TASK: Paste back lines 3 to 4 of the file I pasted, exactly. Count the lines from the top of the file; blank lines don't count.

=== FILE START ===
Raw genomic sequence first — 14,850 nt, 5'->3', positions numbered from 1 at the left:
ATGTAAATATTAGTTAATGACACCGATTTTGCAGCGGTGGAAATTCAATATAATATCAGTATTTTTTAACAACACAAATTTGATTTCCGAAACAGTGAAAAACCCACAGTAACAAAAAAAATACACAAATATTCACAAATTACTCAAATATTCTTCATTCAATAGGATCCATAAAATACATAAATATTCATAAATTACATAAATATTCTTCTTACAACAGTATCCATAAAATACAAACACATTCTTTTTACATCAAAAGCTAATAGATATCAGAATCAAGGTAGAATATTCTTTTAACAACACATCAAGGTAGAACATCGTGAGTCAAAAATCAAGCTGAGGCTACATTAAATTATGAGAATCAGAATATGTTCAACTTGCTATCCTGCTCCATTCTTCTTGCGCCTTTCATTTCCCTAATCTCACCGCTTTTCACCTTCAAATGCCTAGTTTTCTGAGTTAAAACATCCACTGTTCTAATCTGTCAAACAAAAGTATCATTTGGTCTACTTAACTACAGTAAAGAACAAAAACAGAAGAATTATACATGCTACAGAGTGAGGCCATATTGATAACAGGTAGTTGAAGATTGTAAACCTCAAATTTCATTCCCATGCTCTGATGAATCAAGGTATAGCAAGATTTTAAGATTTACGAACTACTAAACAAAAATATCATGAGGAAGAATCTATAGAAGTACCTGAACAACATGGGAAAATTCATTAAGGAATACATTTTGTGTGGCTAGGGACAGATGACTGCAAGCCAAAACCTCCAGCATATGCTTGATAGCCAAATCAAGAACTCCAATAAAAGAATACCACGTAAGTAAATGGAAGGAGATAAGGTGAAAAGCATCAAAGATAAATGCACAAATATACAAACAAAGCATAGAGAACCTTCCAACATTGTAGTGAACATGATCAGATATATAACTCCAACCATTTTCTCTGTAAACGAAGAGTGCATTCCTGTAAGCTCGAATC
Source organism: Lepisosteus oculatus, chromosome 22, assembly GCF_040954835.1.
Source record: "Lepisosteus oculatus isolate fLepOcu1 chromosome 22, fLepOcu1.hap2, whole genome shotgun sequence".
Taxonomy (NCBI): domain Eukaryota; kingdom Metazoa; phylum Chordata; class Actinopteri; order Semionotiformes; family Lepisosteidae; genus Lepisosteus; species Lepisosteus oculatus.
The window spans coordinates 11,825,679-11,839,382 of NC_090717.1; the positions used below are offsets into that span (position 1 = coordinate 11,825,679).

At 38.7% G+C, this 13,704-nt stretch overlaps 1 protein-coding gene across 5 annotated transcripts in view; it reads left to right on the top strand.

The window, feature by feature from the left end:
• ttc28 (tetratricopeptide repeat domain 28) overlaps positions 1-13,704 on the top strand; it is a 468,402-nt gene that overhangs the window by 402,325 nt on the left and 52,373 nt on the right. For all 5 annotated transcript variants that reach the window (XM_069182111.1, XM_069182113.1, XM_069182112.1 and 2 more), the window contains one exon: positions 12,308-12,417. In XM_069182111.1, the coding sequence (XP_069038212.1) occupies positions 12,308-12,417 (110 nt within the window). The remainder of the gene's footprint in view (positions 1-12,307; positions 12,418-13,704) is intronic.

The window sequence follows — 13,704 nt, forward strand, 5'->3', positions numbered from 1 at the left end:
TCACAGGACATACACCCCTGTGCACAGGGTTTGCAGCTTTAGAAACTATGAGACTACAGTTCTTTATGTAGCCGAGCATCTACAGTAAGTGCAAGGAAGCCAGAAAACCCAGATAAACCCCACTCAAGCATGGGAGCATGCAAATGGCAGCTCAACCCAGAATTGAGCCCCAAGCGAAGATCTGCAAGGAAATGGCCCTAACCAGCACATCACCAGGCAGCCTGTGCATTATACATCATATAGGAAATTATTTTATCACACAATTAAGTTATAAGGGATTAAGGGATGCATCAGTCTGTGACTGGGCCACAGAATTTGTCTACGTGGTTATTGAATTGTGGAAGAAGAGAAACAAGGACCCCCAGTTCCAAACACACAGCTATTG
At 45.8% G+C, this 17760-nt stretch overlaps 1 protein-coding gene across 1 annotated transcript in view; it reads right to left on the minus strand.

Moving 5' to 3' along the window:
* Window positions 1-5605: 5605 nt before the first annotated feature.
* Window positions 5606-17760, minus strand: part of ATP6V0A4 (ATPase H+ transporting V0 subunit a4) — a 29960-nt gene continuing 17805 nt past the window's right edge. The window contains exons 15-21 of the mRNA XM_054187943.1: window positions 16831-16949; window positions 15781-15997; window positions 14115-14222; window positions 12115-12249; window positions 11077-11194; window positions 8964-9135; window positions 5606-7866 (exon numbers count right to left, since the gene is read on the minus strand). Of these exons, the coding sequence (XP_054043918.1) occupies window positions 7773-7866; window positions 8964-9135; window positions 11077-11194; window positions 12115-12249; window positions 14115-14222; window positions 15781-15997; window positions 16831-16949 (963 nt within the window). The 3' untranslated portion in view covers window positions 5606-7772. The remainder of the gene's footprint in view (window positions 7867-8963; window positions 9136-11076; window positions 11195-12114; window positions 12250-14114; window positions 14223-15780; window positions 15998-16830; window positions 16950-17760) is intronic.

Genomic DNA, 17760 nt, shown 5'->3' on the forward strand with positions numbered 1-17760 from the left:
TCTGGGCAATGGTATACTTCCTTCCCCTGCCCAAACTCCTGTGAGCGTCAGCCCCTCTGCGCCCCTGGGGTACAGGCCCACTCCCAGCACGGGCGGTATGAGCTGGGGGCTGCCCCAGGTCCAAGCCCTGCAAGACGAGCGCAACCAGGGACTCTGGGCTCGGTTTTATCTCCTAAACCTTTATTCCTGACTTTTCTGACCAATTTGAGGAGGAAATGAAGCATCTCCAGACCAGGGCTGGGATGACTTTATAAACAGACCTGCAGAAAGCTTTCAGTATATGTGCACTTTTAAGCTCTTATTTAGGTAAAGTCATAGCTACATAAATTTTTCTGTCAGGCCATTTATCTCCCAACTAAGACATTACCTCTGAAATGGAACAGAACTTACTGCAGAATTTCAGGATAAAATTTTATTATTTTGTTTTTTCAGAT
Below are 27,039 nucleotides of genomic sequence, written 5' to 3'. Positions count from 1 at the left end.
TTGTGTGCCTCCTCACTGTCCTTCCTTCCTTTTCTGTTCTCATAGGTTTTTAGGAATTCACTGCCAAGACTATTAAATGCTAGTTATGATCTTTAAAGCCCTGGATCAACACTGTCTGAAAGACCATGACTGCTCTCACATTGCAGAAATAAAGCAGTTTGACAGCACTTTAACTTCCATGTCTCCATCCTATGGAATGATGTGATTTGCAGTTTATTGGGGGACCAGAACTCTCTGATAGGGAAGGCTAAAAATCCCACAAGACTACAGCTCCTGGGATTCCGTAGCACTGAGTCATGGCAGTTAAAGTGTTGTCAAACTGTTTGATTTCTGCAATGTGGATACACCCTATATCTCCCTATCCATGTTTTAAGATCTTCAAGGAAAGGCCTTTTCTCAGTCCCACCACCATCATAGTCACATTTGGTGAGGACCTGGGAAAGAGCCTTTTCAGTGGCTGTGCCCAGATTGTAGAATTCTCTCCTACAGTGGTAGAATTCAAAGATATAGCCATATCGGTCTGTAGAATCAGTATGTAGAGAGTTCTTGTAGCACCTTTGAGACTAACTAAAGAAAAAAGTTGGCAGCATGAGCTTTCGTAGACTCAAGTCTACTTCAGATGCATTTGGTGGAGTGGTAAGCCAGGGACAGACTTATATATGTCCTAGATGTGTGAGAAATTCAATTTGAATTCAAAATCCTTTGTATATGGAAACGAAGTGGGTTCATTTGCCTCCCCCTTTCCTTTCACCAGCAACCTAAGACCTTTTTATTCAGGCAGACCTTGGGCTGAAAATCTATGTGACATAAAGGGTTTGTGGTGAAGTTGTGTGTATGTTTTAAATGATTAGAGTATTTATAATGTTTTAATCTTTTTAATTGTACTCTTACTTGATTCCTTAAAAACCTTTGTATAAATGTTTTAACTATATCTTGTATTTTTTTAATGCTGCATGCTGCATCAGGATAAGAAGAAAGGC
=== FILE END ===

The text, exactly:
Source organism: Lepisosteus oculatus, chromosome 22, assembly GCF_040954835.1.
Source record: "Lepisosteus oculatus isolate fLepOcu1 chromosome 22, fLepOcu1.hap2, whole genome shotgun sequence".